Though F.X. Matt I stayed on to serve as brewery chairman until his death in 1958, his son Walter Matt began his tenure as president of the West End Brewery in 1951, serving in that role until 1980. Walter Matt modernized brewing operations. He also assisted in efforts to attract new businesses to the Utica area as the region entered its post-industrial period.
F.X. Matt II, upon becoming president of the family business in 1980, soon thereafter renamed the brewery the F.X. Matt Brewing Co. in recognition of his grandfather. Under his leadership, the brewery kept up with national trends, including the introduction of the Saranac brand in 1985. Upon the unveiling of Matt's Premium Light Beer in 1982, F.X. Matt II brought a poetic flair to the brewery's marketing:
Look out Bud! Look out Miller!
New Matt's Light is a giant killer
With taste that's great and body surprising
Look out you guys--a new sun is arising.
We're not very big compared to you
But we love our beer and know how to brew--
A great light beer--with malt and hops
Shove over guys--your monopoly stops
Competition with larger brewers, within the context of staying afloat in a Rust Belt city such as Utica, was a continual theme for the Matt Brewery throughout the 1980s. For example, in 1985, F.X. Matt II sponsored an open letter to then Utica Mayor Louis LaPolla which criticized the mayor for not featuring Matt products at a fundraiser hosted by LaPolla. Matt II admitted that not seeing local beverage products at the event "was a real blow to our pride," arguing that such oversights eliminated "the thought that its in the community’s self interest to be a booster of those products which it makes itself.” Matt II had identified that the Matt Brewing Company was "in a war for [its] very survival," given that so many smaller breweries during that era were annexed or consolidated by larger brewing interests.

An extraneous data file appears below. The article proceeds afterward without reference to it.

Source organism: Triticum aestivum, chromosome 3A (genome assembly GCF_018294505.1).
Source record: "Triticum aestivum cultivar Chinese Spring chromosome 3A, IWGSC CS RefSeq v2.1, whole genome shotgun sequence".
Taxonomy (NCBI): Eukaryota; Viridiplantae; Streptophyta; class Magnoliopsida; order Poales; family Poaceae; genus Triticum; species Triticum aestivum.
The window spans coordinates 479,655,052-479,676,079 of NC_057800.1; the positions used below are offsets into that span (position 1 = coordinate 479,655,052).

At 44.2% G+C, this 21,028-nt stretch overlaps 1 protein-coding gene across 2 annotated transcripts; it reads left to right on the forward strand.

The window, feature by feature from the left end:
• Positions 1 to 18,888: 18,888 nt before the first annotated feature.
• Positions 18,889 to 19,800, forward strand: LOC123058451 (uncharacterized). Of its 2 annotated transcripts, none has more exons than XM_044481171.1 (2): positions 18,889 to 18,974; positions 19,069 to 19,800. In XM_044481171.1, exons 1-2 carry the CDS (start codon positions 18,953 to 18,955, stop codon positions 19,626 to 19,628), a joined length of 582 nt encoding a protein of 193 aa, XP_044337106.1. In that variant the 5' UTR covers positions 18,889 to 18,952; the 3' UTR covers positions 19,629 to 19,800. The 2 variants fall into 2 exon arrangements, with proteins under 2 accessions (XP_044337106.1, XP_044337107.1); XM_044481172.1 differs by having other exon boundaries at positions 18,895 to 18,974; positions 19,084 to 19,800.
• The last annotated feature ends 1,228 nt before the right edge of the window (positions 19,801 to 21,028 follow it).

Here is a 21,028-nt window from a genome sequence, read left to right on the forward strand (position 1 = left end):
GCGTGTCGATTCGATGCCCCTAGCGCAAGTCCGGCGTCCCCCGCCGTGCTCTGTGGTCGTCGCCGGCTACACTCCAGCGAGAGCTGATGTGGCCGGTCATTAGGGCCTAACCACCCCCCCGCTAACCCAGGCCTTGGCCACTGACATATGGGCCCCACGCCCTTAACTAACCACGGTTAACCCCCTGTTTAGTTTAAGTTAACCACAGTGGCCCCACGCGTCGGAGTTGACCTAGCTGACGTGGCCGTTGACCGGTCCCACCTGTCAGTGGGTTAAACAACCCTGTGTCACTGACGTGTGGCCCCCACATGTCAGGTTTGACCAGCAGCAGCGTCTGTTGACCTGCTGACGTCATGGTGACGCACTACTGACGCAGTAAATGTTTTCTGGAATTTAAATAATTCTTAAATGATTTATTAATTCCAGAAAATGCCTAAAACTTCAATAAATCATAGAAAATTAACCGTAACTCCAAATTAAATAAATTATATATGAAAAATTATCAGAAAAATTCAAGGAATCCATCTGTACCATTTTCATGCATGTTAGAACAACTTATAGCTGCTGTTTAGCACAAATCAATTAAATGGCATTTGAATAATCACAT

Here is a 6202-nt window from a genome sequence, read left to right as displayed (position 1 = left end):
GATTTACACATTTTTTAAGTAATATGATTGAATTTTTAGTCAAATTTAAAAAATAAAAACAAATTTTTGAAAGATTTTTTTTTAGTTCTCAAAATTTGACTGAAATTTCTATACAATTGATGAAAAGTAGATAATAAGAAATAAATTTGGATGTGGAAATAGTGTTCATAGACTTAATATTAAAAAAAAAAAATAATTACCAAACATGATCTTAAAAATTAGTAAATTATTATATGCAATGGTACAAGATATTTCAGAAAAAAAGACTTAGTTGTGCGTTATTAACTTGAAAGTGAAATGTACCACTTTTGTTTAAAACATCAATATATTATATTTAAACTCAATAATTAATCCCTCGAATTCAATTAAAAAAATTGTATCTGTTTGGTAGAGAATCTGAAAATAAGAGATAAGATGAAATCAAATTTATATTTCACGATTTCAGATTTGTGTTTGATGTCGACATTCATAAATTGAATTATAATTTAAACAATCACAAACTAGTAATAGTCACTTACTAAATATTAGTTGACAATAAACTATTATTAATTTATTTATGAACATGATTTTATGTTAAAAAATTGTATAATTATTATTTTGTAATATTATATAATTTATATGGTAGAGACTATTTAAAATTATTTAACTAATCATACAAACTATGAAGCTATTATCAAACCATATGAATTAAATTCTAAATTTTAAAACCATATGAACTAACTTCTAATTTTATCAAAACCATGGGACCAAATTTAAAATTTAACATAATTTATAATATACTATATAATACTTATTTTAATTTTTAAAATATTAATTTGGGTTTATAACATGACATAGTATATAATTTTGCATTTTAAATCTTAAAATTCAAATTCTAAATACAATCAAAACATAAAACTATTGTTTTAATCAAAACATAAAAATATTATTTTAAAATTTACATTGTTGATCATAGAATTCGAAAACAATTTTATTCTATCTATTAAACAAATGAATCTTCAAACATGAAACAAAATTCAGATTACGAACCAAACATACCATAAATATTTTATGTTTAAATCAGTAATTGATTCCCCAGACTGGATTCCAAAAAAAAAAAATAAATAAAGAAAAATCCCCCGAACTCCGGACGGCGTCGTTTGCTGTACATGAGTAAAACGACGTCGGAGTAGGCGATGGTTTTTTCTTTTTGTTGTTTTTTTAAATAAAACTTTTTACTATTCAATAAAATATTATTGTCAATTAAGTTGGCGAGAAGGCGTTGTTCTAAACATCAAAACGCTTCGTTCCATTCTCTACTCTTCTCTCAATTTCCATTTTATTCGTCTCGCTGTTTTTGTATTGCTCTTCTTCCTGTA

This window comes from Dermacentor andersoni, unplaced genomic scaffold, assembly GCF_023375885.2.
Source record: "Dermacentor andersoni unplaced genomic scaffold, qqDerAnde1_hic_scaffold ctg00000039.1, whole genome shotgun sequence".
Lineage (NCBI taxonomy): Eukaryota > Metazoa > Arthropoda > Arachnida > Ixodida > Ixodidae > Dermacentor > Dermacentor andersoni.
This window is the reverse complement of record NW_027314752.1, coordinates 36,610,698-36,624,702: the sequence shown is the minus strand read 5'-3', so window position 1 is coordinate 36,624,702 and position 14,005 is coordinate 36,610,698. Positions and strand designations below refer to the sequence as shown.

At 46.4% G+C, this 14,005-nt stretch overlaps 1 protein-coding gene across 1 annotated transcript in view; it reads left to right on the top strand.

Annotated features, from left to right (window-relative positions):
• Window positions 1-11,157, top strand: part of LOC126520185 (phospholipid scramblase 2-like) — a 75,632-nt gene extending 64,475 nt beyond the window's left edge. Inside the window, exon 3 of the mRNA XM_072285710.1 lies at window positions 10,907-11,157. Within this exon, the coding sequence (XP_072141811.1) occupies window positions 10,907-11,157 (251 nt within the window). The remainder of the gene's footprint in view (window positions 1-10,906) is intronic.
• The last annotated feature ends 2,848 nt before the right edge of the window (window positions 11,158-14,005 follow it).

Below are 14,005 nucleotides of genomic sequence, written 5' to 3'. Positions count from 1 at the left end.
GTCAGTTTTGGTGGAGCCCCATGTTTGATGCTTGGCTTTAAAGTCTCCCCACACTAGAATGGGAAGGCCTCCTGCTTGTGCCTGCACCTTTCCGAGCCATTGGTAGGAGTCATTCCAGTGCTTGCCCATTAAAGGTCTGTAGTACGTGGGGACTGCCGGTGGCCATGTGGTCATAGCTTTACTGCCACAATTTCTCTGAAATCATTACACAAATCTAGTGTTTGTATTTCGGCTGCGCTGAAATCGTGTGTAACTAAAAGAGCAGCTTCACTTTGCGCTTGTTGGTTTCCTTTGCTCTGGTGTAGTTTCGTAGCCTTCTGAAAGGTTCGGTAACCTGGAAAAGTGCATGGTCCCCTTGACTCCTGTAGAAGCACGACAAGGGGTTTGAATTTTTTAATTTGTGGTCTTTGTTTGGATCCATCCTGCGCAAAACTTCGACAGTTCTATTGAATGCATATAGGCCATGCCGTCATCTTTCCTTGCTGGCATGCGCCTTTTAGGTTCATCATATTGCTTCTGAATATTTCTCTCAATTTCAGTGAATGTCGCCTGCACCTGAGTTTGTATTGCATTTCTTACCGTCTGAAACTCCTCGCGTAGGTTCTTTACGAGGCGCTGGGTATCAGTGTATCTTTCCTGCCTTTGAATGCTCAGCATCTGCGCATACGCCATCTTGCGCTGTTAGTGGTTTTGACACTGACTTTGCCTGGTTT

LaPolla and Matt II moved on to build a more positive relationship, and Matt Brewing Company continued to be a business anchor in the city, spurred particularly by the popularity of its Saranac line of beers among the growing market of microbrew or 'craft beer' enthusiasts.
In order to maintain its market presence amidst the larger ongoing beer pricing war, F.X. Matt II developed a two-pronged strategy. First, Matt II initiated the new Saranac line of beers with the advice of notable brewmaster Joseph Owades (originator of the 'Light Beer' formula). Second, teaming with families members, including his brother Nick, Matt II purchased the brewery from a family trust, subsequently reconfiguring the breweries corporate strategy with the ultimate goal of augmenting the Saranac brand. The Saranac brand eventually gained the brewery new esteem in the 'microbrew' category of brewers, and a company that had seen sales of its beers plummet during the 1980s witnessed a doubling of sales during the early to mid-1990s.
F.X. Matt II served as brewery chairman until his death in 2001. Currently, the brewery is overseen by Nick Matt, chairman and CEO, with his nephew Fred Matt serving as president. The brewery continues to host, as it has for the past eleven years, Saranac Thursday Night, a weekly social event during the summer featuring beer, food, and live music, drawing thousands of people to Utica's Varick Street. As a result, the surrounding confines of the brewery has been marketed as the city's "Brewery District," which has witnessed a renaissance of local night spots and the addition of restaurants and live music venues.
The brewery also offers paid tours year round. Friday, Saturday, and Sunday from the gift shop. A tour lasts for about one hour and ends in the tasting room. Winter it's recommended to call ahead.
The Matt Brewery has produced thirty different beers in its Saranac line over the past two decades, which include Adirondack Lager (German amber lager), Black & Tan (stout/amber lager blend), Pale Ale (English pale ale), Black Forest (Bavarian Schwarzbier), India Pale Ale, Lager (traditional American lager), and a seasonal Belgian White (white beer). In addition to this the brewery has produced hundreds of test beers, earning the nickname "Beer of the Week".